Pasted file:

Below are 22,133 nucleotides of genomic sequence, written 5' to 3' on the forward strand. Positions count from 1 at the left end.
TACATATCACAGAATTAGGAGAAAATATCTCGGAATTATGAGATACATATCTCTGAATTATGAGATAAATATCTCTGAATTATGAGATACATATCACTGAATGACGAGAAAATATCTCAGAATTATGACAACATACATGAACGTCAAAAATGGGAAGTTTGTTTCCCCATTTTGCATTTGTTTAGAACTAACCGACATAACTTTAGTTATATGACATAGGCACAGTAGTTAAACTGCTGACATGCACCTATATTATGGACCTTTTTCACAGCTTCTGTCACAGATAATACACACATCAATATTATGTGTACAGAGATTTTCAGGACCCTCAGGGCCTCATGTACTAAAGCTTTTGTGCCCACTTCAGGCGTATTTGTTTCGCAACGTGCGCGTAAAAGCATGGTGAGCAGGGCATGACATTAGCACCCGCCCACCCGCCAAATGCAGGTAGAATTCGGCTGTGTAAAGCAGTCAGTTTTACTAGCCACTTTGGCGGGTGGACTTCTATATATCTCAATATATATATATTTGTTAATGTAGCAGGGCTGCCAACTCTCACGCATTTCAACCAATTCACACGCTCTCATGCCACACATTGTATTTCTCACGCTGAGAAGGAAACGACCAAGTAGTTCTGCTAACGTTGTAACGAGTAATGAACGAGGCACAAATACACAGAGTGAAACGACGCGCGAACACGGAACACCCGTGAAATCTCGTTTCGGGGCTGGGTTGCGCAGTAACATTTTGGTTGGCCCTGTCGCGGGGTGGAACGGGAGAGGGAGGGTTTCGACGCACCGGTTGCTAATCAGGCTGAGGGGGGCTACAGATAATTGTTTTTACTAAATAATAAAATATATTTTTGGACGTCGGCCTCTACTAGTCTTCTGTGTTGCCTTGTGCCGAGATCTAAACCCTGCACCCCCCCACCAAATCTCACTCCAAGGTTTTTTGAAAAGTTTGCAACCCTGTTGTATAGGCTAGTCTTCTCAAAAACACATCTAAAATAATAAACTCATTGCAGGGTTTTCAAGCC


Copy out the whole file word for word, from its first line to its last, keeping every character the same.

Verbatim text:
Below are 22,133 nucleotides of genomic sequence, written 5' to 3' on the forward strand. Positions count from 1 at the left end.
TACATATCACAGAATTAGGAGAAAATATCTCGGAATTATGAGATACATATCTCTGAATTATGAGATAAATATCTCTGAATTATGAGATACATATCACTGAATGACGAGAAAATATCTCAGAATTATGACAACATACATGAACGTCAAAAATGGGAAGTTTGTTTCCCCATTTTGCATTTGTTTAGAACTAACCGACATAACTTTAGTTATATGACATAGGCACAGTAGTTAAACTGCTGACATGCACCTATATTATGGACCTTTTTCACAGCTTCTGTCACAGATAATACACACATCAATATTATGTGTACAGAGATTTTCAGGACCCTCAGGGCCTCATGTACTAAAGCTTTTGTGCCCACTTCAGGCGTATTTGTTTCGCAACGTGCGCGTAAAAGCATGGTGAGCAGGGCATGACATTAGCACCCGCCCACCCGCCAAATGCAGGTAGAATTCGGCTGTGTAAAGCAGTCAGTTTTACTAGCCACTTTGGCGGGTGGACTTCTATATATCTCAATATATATATATTTGTTAATGTAGCAGGGCTGCCAACTCTCACGCATTTCAACCAATTCACACGCTCTCATGCCACACATTGTATTTCTCACGCTGAGAAGGAAACGACCAAGTAGTTCTGCTAACGTTGTAACGAGTAATGAACGAGGCACAAATACACAGAGTGAAACGACGCGCGAACACGGAACACCCGTGAAATCTCGTTTCGGGGCTGGGTTGCGCAGTAACATTTTGGTTGGCCCTGTCGCGGGGTGGAACGGGAGAGGGAGGGTTTCGACGCACCGGTTGCTAATCAGGCTGAGGGGGGCTACAGATAATTGTTTTTACTAAATAATAAAATATATTTTTGGACGTCGGCCTCTACTAGTCTTCTGTGTTGCCTTGTGCCGAGATCTAAACCCTGCACCCCCCCACCAAATCTCACTCCAAGGTTTTTTGAAAAGTTTGCAACCCTGTTGTATAGGCTAGTCTTCTCAAAAACACATCTAAAATAATAAACTCATTGCAGGGTTTTCAAGCC